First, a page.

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How to calculate the Cpk by minitab tool?

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  • #33574

    wang
    Member

    Hi, Who can teach me how to analyze the Cpk value for Flatness/Position data by Minitab tool? As you know the data of flatness & position is only one side tolerance, so how to do ? Pls.tell me and explain !Thanks for your help !wang

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    #91010

    Doc
    Participant

    Enter the tolerance limit you DO have (upper or lower) and then leave the other tolerance limit field blank (lower or upper). Minitab will do the right calculations.

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    #91026

    Dieter
    Participant

    If your flatness and position data are close to normal distribution (with Minitab 13). Do a test first and if necessary you’d better do a box cox transformation and enter transformation factor in options dialog.

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    #91045

    wang
    Member

    Thanks! Yes, the normal test result show that it isn’t normal. I should translate the data with “box-cox” tool. Then analyze it with best lamta value.BTW can i analyze my data with weibull tool? Someone told me the two method can be used with non-normal data. But I want know whitch one is better?Box-cox or Weibull ?
    Thanks again !
     
     

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    #91056

    Doc
    Participant

    Dieter brought up a very important point. It is critial that you assess the normality of the data. For most situations this is likely easiest and more intuitive done using a probablity plot (Stat > Basic Statistics > Normality test), but you can also use the Anderson-Darling normality test. If the data points fall roughly on a straight line, you can assume the data are normal. If the p-value for the AD test is greater than 0.05, then you can also assume normality, BUT keep in mind that for very large sample sizes the AD test can get picky about normality and tend to say even fairly normally distributed data are not normal. That is why I tend to prefer the normal probability plot.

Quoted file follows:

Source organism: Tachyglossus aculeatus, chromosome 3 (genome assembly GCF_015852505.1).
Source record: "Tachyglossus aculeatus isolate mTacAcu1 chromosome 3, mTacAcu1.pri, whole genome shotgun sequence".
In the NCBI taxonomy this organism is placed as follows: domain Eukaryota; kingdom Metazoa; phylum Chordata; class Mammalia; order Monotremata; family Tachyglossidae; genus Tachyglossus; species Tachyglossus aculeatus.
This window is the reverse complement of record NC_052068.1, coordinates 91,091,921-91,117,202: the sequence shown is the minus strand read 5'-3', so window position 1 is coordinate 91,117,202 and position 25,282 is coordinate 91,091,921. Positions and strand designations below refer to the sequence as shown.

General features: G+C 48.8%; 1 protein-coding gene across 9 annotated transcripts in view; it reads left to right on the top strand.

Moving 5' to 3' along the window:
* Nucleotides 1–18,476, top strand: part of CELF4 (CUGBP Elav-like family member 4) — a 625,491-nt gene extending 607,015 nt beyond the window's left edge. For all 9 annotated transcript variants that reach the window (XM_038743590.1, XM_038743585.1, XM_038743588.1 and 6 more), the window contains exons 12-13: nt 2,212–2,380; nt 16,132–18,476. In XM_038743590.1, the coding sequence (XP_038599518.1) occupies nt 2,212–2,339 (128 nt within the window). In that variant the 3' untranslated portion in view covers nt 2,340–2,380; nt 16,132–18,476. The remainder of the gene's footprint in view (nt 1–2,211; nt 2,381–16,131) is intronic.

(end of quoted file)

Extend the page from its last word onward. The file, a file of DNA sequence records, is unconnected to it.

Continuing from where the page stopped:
You also need to assess the stability of the process. This is best done using a control chart. Watch for out-of-control points.
    If you data are not normally distributed then you have several choices:
    1. If using a mean chart, you could increase your sub-group sample size so that the means are “driven” to normality (via the central limit theorem).
    2. Try to find another distribution that fits your data. Use the Weibull Capability Sixpack to check the probability plot, check the control chart, and then assess capablity. Minitab Release 14 now provides a distribution identification tool and provides capability analysis for large number of other distributions (13 I think) in addition to the Weibull.
    3. Use the Box-Cox transformation to try to normalize your data. Find a lambda value that is inside the red confidence interval lines. Some use the value listed next to “Est” – this is the best value. Others prefer to use a “nice” lambda that is still inside the confidence interval such as 0.5 (square root), 2, -1 (ln), …. Then enter the lambda you chose into the capability analysis using the Options button.
    WARNING – I wish the Box-Cox transformation tool also offered a probablity plot of the transformed data so the user could assess the new fit. Make sure you store the Box-Cox transformed data and run it through the Normality test tool, just to be sure the new tranformed data are truly normal.
    4. Minitab Release 14 now provides a Johnson transformation that seems to do a better job of normalizing data, though the form of the transformation is messier than that of the Box-Cox transformation. The output for this transformation does show a transformed data probability plot. It is easier to use too. Just click on the option in the main Nonnormal Capability Analysis dialog box.
    5. If your sample sizes are large enough, you theoretically could use empirical (nonparametric) percentiles to caclulate the capability indices. Minitab doesn’t offer a tool for this, likely because most users simply will not have the needed sample sizes (1000? 10,000?)
    None of these methods is better than the other. Increasing sample size costs money. The distribution-based analysis is somewhat easier and “cleaner”, but it does not provide both Cpk and Ppk metrics. Transformation don’t always work and can be somewhat confusing to customers. Use of empirical percentiles requires VERY large sample sizes.

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    #91058

    Statman
    Member

    Doc,